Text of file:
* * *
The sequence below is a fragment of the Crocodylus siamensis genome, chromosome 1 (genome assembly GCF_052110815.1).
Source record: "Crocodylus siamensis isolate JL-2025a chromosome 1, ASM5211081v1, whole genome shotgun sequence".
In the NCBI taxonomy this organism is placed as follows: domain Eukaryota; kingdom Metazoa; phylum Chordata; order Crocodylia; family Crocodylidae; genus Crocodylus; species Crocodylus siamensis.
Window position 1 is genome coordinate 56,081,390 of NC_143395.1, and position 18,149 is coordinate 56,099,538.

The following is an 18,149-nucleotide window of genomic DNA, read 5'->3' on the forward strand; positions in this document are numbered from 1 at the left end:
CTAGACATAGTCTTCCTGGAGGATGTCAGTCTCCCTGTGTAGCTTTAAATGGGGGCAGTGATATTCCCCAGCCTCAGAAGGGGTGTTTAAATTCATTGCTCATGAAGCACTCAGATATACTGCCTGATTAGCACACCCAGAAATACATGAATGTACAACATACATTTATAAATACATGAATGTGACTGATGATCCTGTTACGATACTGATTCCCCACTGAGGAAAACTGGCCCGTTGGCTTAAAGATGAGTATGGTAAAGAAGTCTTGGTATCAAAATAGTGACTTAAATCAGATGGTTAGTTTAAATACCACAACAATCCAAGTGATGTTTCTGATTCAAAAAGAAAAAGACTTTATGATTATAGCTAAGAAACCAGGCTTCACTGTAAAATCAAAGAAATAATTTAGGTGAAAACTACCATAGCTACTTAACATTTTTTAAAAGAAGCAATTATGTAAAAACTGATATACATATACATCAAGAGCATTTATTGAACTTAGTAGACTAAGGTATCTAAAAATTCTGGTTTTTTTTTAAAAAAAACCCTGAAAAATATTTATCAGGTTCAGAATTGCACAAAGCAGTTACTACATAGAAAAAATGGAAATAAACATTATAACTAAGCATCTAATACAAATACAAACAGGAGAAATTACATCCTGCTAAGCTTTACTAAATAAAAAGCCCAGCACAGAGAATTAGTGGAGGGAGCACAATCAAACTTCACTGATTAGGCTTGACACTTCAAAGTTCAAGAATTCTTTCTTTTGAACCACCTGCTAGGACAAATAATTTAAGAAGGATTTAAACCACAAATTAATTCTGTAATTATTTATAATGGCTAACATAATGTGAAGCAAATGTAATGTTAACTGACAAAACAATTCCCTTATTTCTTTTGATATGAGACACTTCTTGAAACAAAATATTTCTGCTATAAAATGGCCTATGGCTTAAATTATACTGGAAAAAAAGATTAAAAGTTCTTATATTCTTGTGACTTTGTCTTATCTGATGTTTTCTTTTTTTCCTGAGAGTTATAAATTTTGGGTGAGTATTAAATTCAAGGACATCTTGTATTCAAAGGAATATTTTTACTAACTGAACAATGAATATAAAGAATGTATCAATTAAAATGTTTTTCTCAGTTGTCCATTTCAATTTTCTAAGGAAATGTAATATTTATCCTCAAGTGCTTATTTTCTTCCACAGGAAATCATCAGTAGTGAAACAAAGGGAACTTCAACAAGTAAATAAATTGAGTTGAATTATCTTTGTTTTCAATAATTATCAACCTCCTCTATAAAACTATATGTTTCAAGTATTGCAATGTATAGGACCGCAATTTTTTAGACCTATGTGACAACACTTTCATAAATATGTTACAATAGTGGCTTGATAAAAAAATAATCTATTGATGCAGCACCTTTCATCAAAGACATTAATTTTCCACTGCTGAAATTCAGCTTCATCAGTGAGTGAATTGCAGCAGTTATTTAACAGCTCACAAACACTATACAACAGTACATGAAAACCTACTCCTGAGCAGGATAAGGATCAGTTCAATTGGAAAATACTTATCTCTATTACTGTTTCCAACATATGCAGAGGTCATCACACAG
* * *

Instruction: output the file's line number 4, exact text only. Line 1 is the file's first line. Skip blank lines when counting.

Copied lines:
Window position 1 is genome coordinate 56,081,390 of NC_143395.1, and position 18,149 is coordinate 56,099,538.